The rapid increase of quantum technologies in recent years has led researchers to examine how quantum applications can impact nearly every industry. Applications in one area of quantum research, quantum sensing, show promise in helping to advance fields ranging from medicine to seismology. In aviation, quantum sensing is being explored to enable navigational solutions that function based on extremely precise quantum metrology.
Today, commercial aircraft rely on global navigation satellite systems (GNSS) to operate, navigating based on geopositioning information provided by satellites. But with advancements in autonomous flight systems and the rise of aviation incidents related to jamming and spoofing – interrupting an aircraft’s ability to receive GNSS signals or deceiving an aircraft altogether with false GNSS signals – researchers are exploring a variety of navigational alternatives to strengthen existing systems by creating redundancy.
Quantum sensing utilizes advanced sensors to detect phenomena at an atomic level and interpret it for an array of applications. These sensors have been utilized in some form for decades in devices like MRI machines and atomic clocks, among others. Recent advances in quantum research, however, as well as improvements in quantum sensor technology itself – the current generation of quantum sensors is significantly lighter and more economical than the previous generation – allow for a broader range of applications. Quantum sensors are now able to detect the smallest changes in time, temperature, and magnetic fields, for example, enabling potential use in fields including medical diagnostics, precision engineering, and geophysics.
In aviation, experts are exploring quantum sensing’s ability to detect magnetic changes for the purpose of magnetic navigation, an alternative to conventional GNSS navigation. While GNSS is the current standard, it requires a line of sight to four or more satellites and is subject to both natural and human interference. Existing alternative navigation systems are increasingly antiquated or subject to limitations. (Radar, for example, can be effective when paired with terrain maps and a radar altimeter, but is largely ineffective over water or desert terrain.)
Utilizing quantum sensors to detect variations in magnetic fields, systems can compare this data to maps of the earth’s magnetic field to determine an aircraft’s position. While this approach requires existing magnetic maps, these maps reference magnetic signals that come from within the earth, supplementing the data from GNSS satellites and providing a useful differentiation. Magnetic navigation can offer an all-weather, all-terrain navigation alternative that resists jamming and spoofing and does not require any additional infrastructure. This is not only a promising navigational approach, but a necessary evolution in the development of autonomous flight because, in order to certify autonomous flight solutions for commercial use, safety-critical systems like navigation require redundancies.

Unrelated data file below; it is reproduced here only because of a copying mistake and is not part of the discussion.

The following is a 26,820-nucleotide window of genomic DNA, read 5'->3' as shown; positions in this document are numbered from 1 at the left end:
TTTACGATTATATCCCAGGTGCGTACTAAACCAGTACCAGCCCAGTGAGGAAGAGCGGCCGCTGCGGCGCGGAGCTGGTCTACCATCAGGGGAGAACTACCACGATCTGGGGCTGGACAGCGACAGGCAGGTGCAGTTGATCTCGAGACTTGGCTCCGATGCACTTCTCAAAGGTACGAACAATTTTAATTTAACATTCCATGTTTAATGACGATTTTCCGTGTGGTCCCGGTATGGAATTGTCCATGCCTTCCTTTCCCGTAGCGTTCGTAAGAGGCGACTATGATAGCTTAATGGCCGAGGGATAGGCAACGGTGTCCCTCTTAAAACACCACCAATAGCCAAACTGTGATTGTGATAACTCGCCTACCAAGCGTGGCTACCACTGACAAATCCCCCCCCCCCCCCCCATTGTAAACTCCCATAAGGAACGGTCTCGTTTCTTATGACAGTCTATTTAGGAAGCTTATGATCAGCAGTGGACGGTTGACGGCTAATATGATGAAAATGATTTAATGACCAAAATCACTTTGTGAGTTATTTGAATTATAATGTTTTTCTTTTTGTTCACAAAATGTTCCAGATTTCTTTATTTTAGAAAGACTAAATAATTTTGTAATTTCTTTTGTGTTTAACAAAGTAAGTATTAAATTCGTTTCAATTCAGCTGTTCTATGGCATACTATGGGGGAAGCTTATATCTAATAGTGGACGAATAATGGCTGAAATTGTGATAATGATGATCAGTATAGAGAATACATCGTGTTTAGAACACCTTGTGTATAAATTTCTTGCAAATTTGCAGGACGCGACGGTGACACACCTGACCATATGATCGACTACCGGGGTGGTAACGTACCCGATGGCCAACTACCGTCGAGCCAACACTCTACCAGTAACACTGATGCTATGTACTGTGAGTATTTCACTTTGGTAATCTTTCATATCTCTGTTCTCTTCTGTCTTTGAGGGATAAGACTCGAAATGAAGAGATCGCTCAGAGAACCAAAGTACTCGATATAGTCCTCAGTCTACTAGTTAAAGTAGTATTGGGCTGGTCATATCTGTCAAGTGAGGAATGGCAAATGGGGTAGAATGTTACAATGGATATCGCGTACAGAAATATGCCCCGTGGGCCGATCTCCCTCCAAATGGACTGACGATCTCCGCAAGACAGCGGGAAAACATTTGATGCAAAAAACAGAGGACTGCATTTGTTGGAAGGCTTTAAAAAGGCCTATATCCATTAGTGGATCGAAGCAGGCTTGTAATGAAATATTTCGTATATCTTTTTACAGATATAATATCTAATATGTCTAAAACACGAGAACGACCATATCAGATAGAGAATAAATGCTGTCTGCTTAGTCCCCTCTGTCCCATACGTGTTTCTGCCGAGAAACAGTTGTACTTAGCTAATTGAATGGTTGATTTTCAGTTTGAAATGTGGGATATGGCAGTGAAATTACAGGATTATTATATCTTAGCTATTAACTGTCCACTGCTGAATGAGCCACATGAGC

Acubed & SandboxAQ
In alignment with Acubed’s culture of innovative solutions, SandboxAQ – a company developing solutions at the intersection of artificial intelligence (AI) and quantum technologies – has collaborated with Acubed to further research how quantum sensors and magnetic navigation can augment existing systems. Accompanying Acubed’s ongoing research, the innovation center installed quantum sensing technology on the Acubed test aircraft to test and train SandboxAQ’s magnetic navigation system. Because quantum sensors capture data at such a detailed level, SandboxAQ has paired its sensing technology with AI to filter out irrelevant noise and more effectively interpret magnetic data.
This is not Acubed’s first evaluation of quantum technologies. Acubed previously partnered with qBraid to explore how quantum computing can improve areas like flight path optimization. Research into quantum sensing, however, represents a promising step toward developing magnetic navigation capabilities and ultimately certifying autonomous function for commercial use. Although developing the system has been an iterative process, it has provided valuable insights on how to integrate magnetic sensing technology into the autonomous navigation stack and demonstrated the agility of Acubed’s flight lab. Utilizing the lab in this fashion enables experts to validate scalable autonomous flight solutions for future aircraft and evaluate emerging technologies like quantum sensing in an accelerated, cost-effective manner.
- Eric Euteneuer